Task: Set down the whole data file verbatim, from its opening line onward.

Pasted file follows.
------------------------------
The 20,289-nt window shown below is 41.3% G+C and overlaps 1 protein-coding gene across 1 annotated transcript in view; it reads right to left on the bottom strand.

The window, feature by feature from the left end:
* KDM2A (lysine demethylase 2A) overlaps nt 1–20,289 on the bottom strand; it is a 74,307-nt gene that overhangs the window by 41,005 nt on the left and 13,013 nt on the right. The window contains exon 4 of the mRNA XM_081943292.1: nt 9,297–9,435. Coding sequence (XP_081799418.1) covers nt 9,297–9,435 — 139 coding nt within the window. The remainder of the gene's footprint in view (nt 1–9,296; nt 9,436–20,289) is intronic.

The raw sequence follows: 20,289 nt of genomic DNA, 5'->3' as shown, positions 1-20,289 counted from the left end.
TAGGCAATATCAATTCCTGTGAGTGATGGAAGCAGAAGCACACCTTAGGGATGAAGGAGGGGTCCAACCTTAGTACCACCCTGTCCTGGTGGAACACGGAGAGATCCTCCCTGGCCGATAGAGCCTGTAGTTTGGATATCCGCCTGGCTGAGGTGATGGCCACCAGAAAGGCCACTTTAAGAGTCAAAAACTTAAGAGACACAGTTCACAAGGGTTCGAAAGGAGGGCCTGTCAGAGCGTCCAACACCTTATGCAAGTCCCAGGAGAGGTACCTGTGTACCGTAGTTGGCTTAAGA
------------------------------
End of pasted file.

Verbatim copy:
The 20,289-nt window shown below is 41.3% G+C and overlaps 1 protein-coding gene across 1 annotated transcript in view; it reads right to left on the bottom strand.

The window, feature by feature from the left end:
* KDM2A (lysine demethylase 2A) overlaps nt 1–20,289 on the bottom strand; it is a 74,307-nt gene that overhangs the window by 41,005 nt on the left and 13,013 nt on the right. The window contains exon 4 of the mRNA XM_081943292.1: nt 9,297–9,435. Coding sequence (XP_081799418.1) covers nt 9,297–9,435 — 139 coding nt within the window. The remainder of the gene's footprint in view (nt 1–9,296; nt 9,436–20,289) is intronic.

The raw sequence follows: 20,289 nt of genomic DNA, 5'->3' as shown, positions 1-20,289 counted from the left end.
TAGGCAATATCAATTCCTGTGAGTGATGGAAGCAGAAGCACACCTTAGGGATGAAGGAGGGGTCCAACCTTAGTACCACCCTGTCCTGGTGGAACACGGAGAGATCCTCCCTGGCCGATAGAGCCTGTAGTTTGGATATCCGCCTGGCTGAGGTGATGGCCACCAGAAAGGCCACTTTAAGAGTCAAAAACTTAAGAGACACAGTTCACAAGGGTTCGAAAGGAGGGCCTGTCAGAGCGTCCAACACCTTATGCAAGTCCCAGGAGAGGTACCTGTGTACCGTAGTTGGCTTAAGA